The next steps of the development process are usually split across inner departments that specialize in a specific therapeutic area. In bigger companies, the allocation of resources and prioritization of diseases are usually decided by a handful of people or project-steering committees. This trickle-down decision-making process might not always capture what ‘boots on the ground’ know about potential projects. One can only speculate how many failed projects are due to the managerial chain of command.
For instance, if a company decides to investigate a particular pathology, it might require complex experimental setups to understand the mode of action of a particular group of lead compounds. Miscommunication between R&D departments or lacking competency when making complex experimental selections can easily disrupt the order of how preparatory work should be done and generate losses.
I like to call it a ‘dilution of responsibility’ — when a project is made unnecessarily complex and people doing the actual work get less recognition or decision-making power than they should, accountability is lost. Don’t get me wrong, things fail in R&D and we should not set out with pitchforks to find a guilty project leader each time something fails. What we need instead is an ability to recognize what failed and what we need to improve the next time around. Otherwise, the company continues to invest in projects without really benefiting from it.
This usually manifests as the ‘sunk cost fallacy’ — because of the already large investment, department managers continue to push projects even if realistically they are unlikely to succeed. Another typical scenario is when there is not a good target or a clear scientific direction, so R&D teams end up with expensive cycles of experiments that are not proportional to the actual value brought to the company.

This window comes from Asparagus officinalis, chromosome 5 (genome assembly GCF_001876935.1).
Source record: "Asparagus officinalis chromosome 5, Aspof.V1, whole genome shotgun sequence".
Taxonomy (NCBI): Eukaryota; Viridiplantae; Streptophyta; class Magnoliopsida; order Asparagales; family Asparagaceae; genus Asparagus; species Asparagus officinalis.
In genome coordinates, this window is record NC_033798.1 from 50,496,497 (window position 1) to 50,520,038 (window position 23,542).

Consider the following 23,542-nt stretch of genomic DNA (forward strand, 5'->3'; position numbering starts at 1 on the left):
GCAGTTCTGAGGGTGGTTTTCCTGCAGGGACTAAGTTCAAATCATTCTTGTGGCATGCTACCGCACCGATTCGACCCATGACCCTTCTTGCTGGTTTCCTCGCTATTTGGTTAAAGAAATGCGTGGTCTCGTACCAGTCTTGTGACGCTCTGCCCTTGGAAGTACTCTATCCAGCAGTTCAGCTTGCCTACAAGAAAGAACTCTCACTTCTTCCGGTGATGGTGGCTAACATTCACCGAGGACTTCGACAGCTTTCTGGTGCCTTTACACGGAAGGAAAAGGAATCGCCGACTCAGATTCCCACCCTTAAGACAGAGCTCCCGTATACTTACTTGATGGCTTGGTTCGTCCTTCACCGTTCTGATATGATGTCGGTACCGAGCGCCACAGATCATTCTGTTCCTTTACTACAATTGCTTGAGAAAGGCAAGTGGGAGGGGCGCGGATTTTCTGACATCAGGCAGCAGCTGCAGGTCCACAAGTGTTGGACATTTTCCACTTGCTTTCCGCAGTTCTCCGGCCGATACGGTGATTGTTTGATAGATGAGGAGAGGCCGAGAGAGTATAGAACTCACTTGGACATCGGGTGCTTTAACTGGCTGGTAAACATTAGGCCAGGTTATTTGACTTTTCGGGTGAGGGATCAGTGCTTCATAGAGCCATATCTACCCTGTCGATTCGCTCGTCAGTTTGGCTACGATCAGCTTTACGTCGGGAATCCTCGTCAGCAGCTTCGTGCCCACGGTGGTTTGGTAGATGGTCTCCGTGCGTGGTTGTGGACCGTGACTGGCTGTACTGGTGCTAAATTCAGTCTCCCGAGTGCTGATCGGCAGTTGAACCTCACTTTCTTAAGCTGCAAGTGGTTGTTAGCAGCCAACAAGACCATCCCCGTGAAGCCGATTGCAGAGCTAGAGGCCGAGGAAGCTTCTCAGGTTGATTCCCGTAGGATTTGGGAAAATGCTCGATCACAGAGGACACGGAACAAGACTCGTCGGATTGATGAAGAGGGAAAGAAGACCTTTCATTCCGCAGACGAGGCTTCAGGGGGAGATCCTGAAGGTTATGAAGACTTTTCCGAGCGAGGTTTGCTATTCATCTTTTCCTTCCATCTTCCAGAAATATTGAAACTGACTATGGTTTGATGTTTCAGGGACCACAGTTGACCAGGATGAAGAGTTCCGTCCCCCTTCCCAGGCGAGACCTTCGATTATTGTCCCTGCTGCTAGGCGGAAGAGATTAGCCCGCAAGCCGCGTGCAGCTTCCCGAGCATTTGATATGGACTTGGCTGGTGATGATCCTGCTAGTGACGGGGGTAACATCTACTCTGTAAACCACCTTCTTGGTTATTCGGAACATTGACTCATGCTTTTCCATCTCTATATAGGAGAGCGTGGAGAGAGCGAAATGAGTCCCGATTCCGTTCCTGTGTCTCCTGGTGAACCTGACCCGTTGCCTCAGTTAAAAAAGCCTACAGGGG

Overmanagement is another common issue in R&D (and any industry) where the workers, in this case scientists, technicians, and researchers, working closely with the project can be diluted by multiple layers of bureaucracy. This is very nicely described as the ‘throw money at it’ tendency, where the senior management keeps on adding human resources, various project intermediaries, and other non-scientific roles into R&D hoping to remedy the situation.
Agreeably, reporting and evaluation systems are necessary, especially when you have tens of thousands of employees. But some of these efforts are very artificial and just add to the bureaucracy prolonging the decision time and thus, the mobility of the R&D processes.
Some pharmaceutical companies, such as Novartis or GlaxoSmithKline, made changes to their project management and research ecosystem to create a more productive R&D culture. However, the more complex the organization becomes, the more difficult it is to evolve a natural system to maintain a successful research culture.
In contrast, small and early-stage companies aspiring to grow their pipelines have very little choice, as the decision making at least initially tends to be decentralized. This may help to quickly see what projects are worth pursuing and what needs to be stopped immediately.
Also, there are now companies that can support the R&D process. For example, the firm Repositive speeds up projects by helping preclinical oncology researchers find and source the most suitable cancer models for their needs, bridging the translation gap between preclinical and clinical development. Additionally, it can level the field for small CROs and the big ones that are currently dominating the market of preclinical studies.
To conclude, R&D strategies and frameworks are different between companies and therapeutic goals. However, it is no secret that issues persist, which in part contribute to the widely seen failures and increasing costs. Thus, only by acknowledging shortcomings, welcoming new strategies, and avoiding perpetuating old cycles can we enter the new age of therapeutics development.